Inherited mutations in a gene called LRRK2 have been found to cause Parkinson ’s disease. The LRRK2 gene encodes an enzyme called a kinase, for which no exact function has been elucidated to date. It is crucial to discover the role of LRRK2 in the brain because it is a good candidate for drug therapy for Parkinson’s disease. We seek to determine what controls LRRK2 function as well as what processes LRRK2 controls.
We will seek to discover the LRRK2 signaling cascade. We will perform biochemical and genetic experiments to define the players that make up the cellular processes that regulate LRRK2. We will take steps to elucidate the processes that LRRK2 controls. Since LRRK2 is a good candidate for drug therapy, there is a need to be able to assess the effectiveness of LRRK2 based treatments in a non-invasive manner; we will work toward developing this assay. We will employ genetic, biochemical and cell biological techniques to achieve these goals.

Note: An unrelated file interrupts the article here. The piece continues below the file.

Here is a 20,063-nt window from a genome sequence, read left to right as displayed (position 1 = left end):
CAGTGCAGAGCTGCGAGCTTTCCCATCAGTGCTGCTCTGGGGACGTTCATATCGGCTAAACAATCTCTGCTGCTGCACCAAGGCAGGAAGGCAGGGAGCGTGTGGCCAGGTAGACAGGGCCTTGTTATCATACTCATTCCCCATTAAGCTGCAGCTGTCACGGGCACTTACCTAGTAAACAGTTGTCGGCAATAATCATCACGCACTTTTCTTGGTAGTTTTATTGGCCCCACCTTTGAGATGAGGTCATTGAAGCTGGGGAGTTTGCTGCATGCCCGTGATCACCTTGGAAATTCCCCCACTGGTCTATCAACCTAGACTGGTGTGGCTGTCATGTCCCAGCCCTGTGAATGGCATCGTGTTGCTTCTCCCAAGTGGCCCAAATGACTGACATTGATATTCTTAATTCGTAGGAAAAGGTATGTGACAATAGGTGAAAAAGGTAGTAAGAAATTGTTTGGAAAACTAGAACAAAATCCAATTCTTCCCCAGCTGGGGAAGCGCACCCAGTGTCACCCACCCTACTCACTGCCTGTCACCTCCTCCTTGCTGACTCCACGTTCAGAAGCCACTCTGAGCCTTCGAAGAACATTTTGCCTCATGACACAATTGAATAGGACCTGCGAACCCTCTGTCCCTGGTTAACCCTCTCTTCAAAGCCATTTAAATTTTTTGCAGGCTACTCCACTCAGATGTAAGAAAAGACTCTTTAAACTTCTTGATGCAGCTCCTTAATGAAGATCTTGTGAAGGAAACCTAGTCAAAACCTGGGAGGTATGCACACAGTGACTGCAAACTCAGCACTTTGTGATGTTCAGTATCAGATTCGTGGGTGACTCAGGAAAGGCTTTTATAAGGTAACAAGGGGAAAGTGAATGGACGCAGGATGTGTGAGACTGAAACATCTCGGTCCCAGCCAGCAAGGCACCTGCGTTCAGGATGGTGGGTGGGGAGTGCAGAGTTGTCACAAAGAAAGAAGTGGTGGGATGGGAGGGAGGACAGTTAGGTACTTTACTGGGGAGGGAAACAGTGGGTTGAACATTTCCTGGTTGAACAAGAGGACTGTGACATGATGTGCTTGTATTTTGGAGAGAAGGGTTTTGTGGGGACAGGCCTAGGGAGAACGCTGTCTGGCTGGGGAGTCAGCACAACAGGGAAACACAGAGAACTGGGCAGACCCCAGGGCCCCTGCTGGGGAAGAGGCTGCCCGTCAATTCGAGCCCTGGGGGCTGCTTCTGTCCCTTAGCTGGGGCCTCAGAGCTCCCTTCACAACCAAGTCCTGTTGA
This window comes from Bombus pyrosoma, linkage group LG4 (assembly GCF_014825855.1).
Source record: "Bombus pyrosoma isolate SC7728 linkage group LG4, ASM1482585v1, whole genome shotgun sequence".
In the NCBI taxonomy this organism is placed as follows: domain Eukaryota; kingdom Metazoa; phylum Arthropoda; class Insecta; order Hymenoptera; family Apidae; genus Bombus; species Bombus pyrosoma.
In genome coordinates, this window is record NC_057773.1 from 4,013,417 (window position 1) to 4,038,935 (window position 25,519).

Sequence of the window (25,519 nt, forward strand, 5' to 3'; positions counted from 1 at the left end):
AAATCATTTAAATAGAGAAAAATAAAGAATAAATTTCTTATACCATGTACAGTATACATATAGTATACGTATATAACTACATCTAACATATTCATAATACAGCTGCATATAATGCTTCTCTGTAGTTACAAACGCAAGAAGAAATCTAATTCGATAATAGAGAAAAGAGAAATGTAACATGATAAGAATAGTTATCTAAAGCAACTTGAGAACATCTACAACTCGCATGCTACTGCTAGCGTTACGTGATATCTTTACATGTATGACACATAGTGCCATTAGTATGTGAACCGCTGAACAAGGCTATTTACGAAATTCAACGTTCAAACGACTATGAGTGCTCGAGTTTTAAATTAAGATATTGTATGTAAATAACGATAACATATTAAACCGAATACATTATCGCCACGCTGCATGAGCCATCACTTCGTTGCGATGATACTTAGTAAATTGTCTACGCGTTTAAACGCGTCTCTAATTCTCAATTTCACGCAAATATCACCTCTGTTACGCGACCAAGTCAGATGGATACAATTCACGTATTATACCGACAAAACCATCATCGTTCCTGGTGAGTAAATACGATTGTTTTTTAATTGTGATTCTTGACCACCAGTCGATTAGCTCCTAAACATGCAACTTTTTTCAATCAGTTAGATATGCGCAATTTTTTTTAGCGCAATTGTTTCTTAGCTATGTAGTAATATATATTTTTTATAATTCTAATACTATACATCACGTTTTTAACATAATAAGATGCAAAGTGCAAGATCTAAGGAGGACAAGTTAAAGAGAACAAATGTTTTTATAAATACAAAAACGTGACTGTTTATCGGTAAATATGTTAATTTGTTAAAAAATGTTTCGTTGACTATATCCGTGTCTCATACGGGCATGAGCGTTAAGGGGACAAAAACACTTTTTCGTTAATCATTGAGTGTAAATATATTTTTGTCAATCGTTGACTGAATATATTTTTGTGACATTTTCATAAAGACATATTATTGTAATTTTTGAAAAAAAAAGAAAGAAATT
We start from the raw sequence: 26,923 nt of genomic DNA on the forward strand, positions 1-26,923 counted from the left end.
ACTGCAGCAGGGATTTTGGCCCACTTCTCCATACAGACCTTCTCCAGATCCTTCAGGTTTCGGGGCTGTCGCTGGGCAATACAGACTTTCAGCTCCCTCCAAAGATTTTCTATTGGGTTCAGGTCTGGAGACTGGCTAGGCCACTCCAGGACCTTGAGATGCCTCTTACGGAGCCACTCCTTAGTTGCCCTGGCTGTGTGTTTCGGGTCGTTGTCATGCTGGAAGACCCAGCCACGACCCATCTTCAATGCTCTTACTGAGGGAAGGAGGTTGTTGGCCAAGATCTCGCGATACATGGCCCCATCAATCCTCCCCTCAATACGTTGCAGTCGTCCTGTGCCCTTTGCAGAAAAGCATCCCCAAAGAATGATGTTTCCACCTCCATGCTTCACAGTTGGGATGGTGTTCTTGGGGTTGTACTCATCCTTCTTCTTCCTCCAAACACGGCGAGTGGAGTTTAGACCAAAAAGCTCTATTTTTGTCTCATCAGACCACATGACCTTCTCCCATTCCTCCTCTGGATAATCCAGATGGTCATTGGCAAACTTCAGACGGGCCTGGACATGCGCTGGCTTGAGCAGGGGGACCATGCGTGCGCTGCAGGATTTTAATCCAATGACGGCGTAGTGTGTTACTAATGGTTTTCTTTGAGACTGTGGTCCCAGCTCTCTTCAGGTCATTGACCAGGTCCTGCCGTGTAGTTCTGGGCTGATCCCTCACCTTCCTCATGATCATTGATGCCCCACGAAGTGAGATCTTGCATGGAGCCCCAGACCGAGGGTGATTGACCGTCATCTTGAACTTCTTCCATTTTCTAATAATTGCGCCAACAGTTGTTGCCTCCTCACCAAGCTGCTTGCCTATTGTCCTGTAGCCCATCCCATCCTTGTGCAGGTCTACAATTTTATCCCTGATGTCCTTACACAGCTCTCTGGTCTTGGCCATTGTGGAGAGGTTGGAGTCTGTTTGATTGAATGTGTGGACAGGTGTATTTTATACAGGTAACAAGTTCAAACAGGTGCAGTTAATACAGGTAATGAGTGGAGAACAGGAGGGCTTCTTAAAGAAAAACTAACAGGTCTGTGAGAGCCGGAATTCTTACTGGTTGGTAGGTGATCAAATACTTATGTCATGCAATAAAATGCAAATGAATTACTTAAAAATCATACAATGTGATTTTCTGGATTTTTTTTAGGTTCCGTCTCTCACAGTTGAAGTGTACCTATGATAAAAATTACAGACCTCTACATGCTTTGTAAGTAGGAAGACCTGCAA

Relevance to Diagnosis/Treatment of Parkinson’s Disease:
The successful outcome of our work will yield insight into the role of LRRK2 in Parkinson’s disease and define pathways in which it is involved. This will facilitate the development of novel therapeutics as well as being able to test their effectiveness in patients.
At the end of this project we will have defined inputs that regulate LRRK2 as well as the downstream targets of LRRK2. We hope to develop an understanding of the how PD associated mutations affect those inputs and downstream outputs related to LRRK2 activities. Finally, we will have a good understanding of how to assay LRRK2 activity in PD patient derived samples.